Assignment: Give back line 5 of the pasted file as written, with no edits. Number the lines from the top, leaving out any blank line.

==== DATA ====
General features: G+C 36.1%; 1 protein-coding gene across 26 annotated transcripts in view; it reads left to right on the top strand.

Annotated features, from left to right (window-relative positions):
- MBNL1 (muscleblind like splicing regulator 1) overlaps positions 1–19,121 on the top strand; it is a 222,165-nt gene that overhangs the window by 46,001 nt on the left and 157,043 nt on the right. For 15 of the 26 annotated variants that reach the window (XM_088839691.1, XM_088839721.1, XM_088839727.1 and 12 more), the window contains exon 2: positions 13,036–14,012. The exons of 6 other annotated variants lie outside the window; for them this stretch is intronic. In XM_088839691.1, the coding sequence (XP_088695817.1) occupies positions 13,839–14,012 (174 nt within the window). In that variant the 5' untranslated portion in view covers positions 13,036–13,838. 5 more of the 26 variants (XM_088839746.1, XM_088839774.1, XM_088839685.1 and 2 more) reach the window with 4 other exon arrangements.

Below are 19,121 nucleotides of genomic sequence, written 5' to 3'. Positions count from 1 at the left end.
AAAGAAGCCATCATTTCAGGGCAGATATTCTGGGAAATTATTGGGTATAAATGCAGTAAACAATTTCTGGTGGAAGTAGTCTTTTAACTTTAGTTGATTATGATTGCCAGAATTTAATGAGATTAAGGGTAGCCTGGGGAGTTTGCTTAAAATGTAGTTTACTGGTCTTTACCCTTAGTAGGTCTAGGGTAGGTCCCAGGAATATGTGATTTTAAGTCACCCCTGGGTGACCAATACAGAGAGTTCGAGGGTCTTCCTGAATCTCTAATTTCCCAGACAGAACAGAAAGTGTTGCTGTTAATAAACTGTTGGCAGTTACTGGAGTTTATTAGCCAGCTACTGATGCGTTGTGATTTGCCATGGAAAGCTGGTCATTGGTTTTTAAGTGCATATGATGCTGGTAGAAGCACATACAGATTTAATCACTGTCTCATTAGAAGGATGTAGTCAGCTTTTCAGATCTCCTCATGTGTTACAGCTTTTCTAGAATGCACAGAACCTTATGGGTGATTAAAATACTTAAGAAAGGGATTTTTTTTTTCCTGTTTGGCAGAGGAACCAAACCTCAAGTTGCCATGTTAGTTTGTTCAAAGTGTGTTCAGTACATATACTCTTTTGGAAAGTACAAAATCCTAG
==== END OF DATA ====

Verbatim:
AAAGAAGCCATCATTTCAGGGCAGATATTCTGGGAAATTATTGGGTATAAATGCAGTAAACAATTTCTGGTGGAAGTAGTCTTTTAACTTTAGTTGATTATGATTGCCAGAATTTAATGAGATTAAGGGTAGCCTGGGGAGTTTGCTTAAAATGTAGTTTACTGGTCTTTACCCTTAGTAGGTCTAGGGTAGGTCCCAGGAATATGTGATTTTAAGTCACCCCTGGGTGACCAATACAGAGAGTTCGAGGGTCTTCCTGAATCTCTAATTTCCCAGACAGAACAGAAAGTGTTGCTGTTAATAAACTGTTGGCAGTTACTGGAGTTTATTAGCCAGCTACTGATGCGTTGTGATTTGCCATGGAAAGCTGGTCATTGGTTTTTAAGTGCATATGATGCTGGTAGAAGCACATACAGATTTAATCACTGTCTCATTAGAAGGATGTAGTCAGCTTTTCAGATCTCCTCATGTGTTACAGCTTTTCTAGAATGCACAGAACCTTATGGGTGATTAAAATACTTAAGAAAGGGATTTTTTTTTTCCTGTTTGGCAGAGGAACCAAACCTCAAGTTGCCATGTTAGTTTGTTCAAAGTGTGTTCAGTACATATACTCTTTTGGAAAGTACAAAATCCTAG